Development & Aid, Environment, Tierramerica

Tequila Leaves Environmental Hangover

MEXICO CITY, Aug 3 2009 (IPS) - The environmental impact of tequila production is only recently being recognized by the industry, say observers.

Liquid waste at an agave plantation. - Courtesy of José Hernández

Liquid waste at an agave plantation. - Courtesy of José Hernández

Tequila, deeply absorbed into the national identity of Mexico, accompanies all types of family celebrations and national holidays. But many are unaware of the bitter taste the tequila industry leaves in the water and soil.

This liquor, which is about 38 percent alcohol (76 proof), comes from the fermentation and distillation of sugars from the blue agave (Agave tequilana Weber), a plant with thick pointed leaves radiating out from a central point. It is native to Mexico.

Among the more than 200 agave varieties in this country, blue agave is the best for making tequila. Its Latin name refers to the German botanist, Franz Weber, who classified it in 1902.

The agave is grown in 180 municipalities in the western states of Jalisco, Nayarit and Michoacán, the central state of Guanajuato, and in Tamaulipas, in the east. This is the territory of the Tequila Denomination of Origin, established by the government in December 1974 to validate the legal status and quality of this liquor.

Mexico has 118 tequila factories and 715 brands. In Jalisco alone, considered the birthplace of tequila, the industry employs 38,000 people. From January to April, the factories produced 48 million liters, with about 40 million to be sold in Mexico and the rest for export.

But the tequila tradition and the business have environmental costs, particularly for water and soil.

To obtain one liter of tequila requires an input of at least 10 liters of water. However, the negative effect does not lie in the volume of water, “but rather the fact that the water is unlikely to be treated and will be discharged as industrial waste, in the ground and into streams and rivers. They are contaminated waters that contaminate more water,” José Hernández, a researcher with the University of Guadalajara and member of the Mexican Academy of Sciences, told Tierramérica.

For every liter of tequila bottled, the process generates five kilograms of agave pulp and seven to 10 liters of distillation waste, or “vinaza”.

“The vinazas are acidic, they have an oil that makes the soil impermeable, and are hot when they are dumped. The acid is not recommended for agriculture; it should be neutralized. The oil makes the soil hard so it is useless for farming. And where the ground cracks, the vinaza filters into underground water sources,” explained Hernández.

The indigenous peoples who lived in the region before the arrival of the Spanish Conquistadors revered the agave for its many benefits. The plant represented Mayahuel, the Nahuatl goddess of fertility, whose 400 breasts fed an equal number of children.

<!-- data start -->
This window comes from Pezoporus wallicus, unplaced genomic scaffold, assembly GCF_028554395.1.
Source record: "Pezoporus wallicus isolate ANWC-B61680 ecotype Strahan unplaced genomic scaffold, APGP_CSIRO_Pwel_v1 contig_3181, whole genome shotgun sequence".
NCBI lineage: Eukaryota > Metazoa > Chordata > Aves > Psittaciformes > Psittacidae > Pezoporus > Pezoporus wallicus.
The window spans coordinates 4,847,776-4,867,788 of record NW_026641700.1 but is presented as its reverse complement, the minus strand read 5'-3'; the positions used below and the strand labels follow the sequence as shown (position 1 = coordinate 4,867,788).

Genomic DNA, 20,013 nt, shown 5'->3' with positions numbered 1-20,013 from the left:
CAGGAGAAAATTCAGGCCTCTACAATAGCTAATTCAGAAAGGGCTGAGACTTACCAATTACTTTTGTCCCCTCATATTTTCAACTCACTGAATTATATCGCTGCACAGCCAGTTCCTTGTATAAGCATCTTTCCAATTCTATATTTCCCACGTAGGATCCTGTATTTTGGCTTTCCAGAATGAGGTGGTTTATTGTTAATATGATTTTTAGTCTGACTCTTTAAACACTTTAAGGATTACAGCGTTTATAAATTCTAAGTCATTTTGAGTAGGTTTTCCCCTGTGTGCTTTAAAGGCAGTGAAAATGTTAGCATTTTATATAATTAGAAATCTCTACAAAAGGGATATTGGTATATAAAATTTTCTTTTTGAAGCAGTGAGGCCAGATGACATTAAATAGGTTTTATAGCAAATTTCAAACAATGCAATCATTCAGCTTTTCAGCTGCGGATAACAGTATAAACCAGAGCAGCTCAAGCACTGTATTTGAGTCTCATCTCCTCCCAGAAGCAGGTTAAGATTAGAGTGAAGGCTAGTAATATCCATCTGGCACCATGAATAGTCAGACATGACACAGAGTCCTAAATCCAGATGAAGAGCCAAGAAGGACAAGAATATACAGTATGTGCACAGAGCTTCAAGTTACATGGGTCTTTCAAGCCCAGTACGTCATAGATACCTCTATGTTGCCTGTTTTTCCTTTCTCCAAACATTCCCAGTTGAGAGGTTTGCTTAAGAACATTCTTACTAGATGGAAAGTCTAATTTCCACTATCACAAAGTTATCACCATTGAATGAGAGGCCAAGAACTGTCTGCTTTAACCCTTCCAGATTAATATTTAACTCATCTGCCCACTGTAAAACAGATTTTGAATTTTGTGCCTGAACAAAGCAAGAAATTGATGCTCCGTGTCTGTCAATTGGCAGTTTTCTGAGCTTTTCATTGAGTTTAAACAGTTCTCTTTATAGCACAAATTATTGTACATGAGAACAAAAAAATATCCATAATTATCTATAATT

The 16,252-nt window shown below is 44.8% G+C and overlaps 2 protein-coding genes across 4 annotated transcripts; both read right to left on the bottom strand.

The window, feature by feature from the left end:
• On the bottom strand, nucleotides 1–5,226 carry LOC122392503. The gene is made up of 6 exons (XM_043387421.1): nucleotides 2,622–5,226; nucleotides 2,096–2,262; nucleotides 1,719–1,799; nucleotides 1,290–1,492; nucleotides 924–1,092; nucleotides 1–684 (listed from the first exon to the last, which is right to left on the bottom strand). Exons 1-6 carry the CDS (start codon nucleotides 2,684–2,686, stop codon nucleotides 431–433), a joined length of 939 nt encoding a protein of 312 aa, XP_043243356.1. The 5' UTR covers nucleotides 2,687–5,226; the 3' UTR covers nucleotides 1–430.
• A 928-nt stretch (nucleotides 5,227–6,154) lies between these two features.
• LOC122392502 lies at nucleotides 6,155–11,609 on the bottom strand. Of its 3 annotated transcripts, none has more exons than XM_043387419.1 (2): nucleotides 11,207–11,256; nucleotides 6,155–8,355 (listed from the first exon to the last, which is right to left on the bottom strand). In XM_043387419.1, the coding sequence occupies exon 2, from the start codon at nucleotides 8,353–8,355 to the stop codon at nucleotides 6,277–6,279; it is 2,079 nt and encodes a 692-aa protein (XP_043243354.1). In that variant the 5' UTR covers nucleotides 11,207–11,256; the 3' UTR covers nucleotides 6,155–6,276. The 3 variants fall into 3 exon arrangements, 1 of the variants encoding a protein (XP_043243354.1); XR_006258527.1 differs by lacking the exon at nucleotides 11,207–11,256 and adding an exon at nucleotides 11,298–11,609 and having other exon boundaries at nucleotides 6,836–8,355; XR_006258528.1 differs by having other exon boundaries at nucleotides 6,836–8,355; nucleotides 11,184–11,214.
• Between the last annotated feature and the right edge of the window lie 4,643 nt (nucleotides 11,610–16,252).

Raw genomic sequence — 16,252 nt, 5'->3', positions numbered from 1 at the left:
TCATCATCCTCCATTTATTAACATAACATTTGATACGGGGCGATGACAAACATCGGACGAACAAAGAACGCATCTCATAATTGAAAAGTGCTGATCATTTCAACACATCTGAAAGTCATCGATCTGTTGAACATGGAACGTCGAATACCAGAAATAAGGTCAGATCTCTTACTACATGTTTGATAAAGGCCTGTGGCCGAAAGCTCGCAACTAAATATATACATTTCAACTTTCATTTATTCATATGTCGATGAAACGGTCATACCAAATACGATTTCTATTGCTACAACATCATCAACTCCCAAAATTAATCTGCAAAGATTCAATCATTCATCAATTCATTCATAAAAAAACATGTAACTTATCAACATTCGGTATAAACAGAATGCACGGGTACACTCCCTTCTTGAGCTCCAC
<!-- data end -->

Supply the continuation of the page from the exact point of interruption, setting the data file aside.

As a distilled beverage, tequila emerged in the 16th century from the combination of the native raw material and a European fermentation process.

Eight years after planting, the blue agave is ready for harvest. Its leaves are removed in order to extract the “piña”, or heart of the plant, from the ground.

The pineapple-shaped hearts are set to bake 50 to 72 hours in brick ovens or steel tanks. The hearts soften and release the sugars used for fermentation.

In the fermentation process, the sugars are mixed with leavening, converting them into alcohol. The liquid is distilled twice, generally in stills made of copper or steel. The result is tequila, which can then be aged in oak barrels – “añejo” on the bottle's label indicates it has been aged.

In 1996, the Secretariat (ministry) of Environment and Natural Resources introduced standards for the degree of toxicity permitted in the waste and vinaza, which were to be adopted by the tequila industry in 2000. But none of the distilleries comply with all of the rules.

According to the standards, one liter of vinaza can generate no more than 150 milligrams of “biochemical oxygen demand” (BOD), a measurement of the quantity of the gas consumed in the biodegradation of the organic material in the water.

But each liter of vinaza emits about 25,000 milligrams of BOD, an indicator that permits measurements of water contamination.

According to the Jalisco State Environment Secretariat, only one of the 67 tequila factories there heeds the law on discharge of waste into rivers and lakes.

In 2007, the authorities conducted 197 inspections, found irregularities at 51 distilleries, and shut down two of them.

Due to increased tequila consumption within Mexico and abroad, the cultivation of blue agave has expanded to other regions.

“They are growing in a protected forest, invading several hectares, where it has replaced the encino trees,” said Adriana Hernández, an activist with the non-governmental Save the Forest Committee, dedicated to protecting El Nixticuil forest.

El Nixticuil, declared a protected area in December 2005, extends across 1,850 hectares in the Jalisco municipality of Zapopán, 550 km from the Mexican capital.

The tequila industry has taken slow steps towards recognizing its polluting responsibilities. Some distilleries are neutralizing the acidity of the wastewater, and cool down the vinaza before discharging it, and produce compost from the agave pulp.

In 2010, two vinaza treatment plants are slated to begin operating.

In Hernández's opinion, there is no single solution to the environment problem. “The most common now is composting. In addition, they are trying to remove the oil coming from the cooked agave before distilling so that the vinaza is more environmentally friendly,” said the researcher.

 
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